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‘The fatigue was unreal, I was convinced I was going to die’... cancer survivor tells of her implants nightmare after breast surgery


Mother-of-three Liza Kilpatrick

Mother-of-three Liza Kilpatrick

Mother-of-three Liza Kilpatrick

A Tyrone woman who survived breast cancer then had her reconstruction surgery implants replaced by other implants linked to the disease has spoken out about her "nightmare".

Mother-of-three Liza Kilpatrick, from Strabane, had a double mastectomy after being diagnosed with stage three breast cancer in 2013.

Following reconstructive surgery in 2015, she thought her health struggles were over, but they were just beginning.

"I was diagnosed with aggressive breast cancer when I was 36 years old," the now 42-year-old explained. "I had my left breast removed and needed to have six months of chemo.

"Then, because the form of cancer I was diagnosed with has a high rate of return, I wanted to reduce my risk as much as I could.

"I had the right breast removed also and had reconstruction - I had implants put in at Altnagelvin Hospital.

"Last year I was running back and forth to the doctors because I didn't feel well at all.

"All my cancer scans were coming back clear, but I was so sick and being physically sick all the time.

"The fatigue was unreal. I had headaches, tingling in my hands and feet and a metal taste in my mouth. I just felt so unwell."

At that point, she was terrified the cancer had returned.

"I was convinced that it was in my brain, that I was going to die and that I wasn't going to see my children grow up - I thought that was it for me," Liza said.

"I went back for more hospital tests and they discovered that one of my silicone implants had ruptured. Silicone toxicity is serious and I had all the symptoms -it really was terrifying.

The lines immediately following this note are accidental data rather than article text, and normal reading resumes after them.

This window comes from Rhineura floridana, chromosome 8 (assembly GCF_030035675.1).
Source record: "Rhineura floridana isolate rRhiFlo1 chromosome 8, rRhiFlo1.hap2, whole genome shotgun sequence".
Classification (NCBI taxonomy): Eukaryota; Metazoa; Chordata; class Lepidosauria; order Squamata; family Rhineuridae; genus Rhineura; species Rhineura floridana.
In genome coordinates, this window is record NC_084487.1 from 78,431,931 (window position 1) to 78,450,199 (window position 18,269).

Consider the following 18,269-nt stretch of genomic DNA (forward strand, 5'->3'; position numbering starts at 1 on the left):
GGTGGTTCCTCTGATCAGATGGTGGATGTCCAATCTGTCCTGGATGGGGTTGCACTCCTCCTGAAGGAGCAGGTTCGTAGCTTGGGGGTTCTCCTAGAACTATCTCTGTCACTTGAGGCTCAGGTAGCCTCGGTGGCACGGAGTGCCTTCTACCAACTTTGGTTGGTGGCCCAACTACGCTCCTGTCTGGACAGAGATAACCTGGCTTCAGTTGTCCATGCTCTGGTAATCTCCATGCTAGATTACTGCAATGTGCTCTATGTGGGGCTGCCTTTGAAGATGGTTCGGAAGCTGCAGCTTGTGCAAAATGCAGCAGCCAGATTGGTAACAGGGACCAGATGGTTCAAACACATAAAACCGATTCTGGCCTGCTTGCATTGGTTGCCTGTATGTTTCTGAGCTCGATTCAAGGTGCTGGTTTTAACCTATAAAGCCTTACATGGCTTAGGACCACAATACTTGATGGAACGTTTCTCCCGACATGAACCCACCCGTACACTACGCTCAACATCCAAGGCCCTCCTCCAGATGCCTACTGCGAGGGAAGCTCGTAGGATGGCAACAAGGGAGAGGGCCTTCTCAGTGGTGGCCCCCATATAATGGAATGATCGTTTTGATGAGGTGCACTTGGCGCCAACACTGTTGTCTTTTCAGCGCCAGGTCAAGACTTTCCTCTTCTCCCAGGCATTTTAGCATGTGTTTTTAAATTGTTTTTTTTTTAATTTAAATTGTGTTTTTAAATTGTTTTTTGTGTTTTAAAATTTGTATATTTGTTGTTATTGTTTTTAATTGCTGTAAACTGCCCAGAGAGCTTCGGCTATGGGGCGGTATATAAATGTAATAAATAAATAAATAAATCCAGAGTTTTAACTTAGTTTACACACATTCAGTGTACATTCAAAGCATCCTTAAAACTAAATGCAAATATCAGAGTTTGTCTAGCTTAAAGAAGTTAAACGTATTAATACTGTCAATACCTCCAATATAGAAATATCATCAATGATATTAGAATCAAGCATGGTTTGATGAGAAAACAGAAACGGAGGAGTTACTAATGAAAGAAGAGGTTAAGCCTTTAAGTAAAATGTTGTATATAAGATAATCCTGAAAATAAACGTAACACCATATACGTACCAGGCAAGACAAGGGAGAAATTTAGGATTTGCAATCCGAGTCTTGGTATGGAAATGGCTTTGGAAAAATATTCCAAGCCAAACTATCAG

"I had to have surgery on December 19 to remove and replace the leaking implant.

"I just wanted these things out of me because I felt they were poisoning me. I was concerned about them putting silicone back in, but my doctor reassured me that they were safe.

"When I woke up from the surgery, I was elated. I had the silicone, the bad implants, out and I thought I was going to get better."

But Liza was horrified to later learn that the breast implants, which were one of the most popular types in the UK, had been pulled off the market in Europe.

The move came after a global investigation raised concerns about the link between textured implants, which have a roughened surface, and a rare cancer of the immune system called anaplastic large cell lymphoma.

"I was astounded when I got home to find out that Allergan textured implants and the expander implants I had placed in my chest had been withdrawn by the manufacturer due to fears over links to cancer," Liza said.

"I don't drink or smoke. I train three times a week, I eat really healthily, I don't eat meat and I do everything to keep myself as well as possible and reduce my risk of the cancer coming back. To discover this, I felt sick to my stomach.

"I fear that women who have these currently inside their bodies are not being contacted to be made aware and to be aware of symptoms involved with this man-made, breast implant-related cancer.

"These implants were used up to December 19 on breast cancer patients at Altnagelvin Area Hospital.

"As far as I'm aware, no patients who have these have been contacted to be made aware of symptoms related to the lymphoma related to breast implants."

Liza now, understandably, wants the implants removed.

"There were major concerns over them going back months before the recall and they were putting them into people who suffered cancer already," she said.

"The surgeon said he would remove them and refer me to Belfast, where they can do reconstruction surgery using muscle from my back, but I could be waiting for a year for that.

"It's a massive step back after I've been through so much. I do not want this foreign object in my body. It leaves me in fear of my life."

The British Association of Aesthetic Plastic Surgeons advised its members in December to stop using the implants immediately, but said the scientific data did not suggest the need to remove or exchange current implants.

A spokesperson for the Western Health and Social Care Trust said the organisation could not comment on specific cases due to patient confidentiality.

"If a patient or their relative has any issue in relation to their treatment, we would encourage them to raise these issues through the trust's comments and complaints system. the patients' advocate office. The patients' advocate office can be contacted on (028) 7161 1226," the spokesperson added.

"Allergan textured breast implants were withdrawn from use on December 19, 2018.

"The current guidance from the Department of Health (DoH), the Association of Breast Surgery and the British Association of Aesthetic Plastic Surgeons is that these implants do not need to be removed.

"The Western Trust will continue to follow the guidance provided by the DoH and the respective professional bodies on this matter."

Belfast Telegraph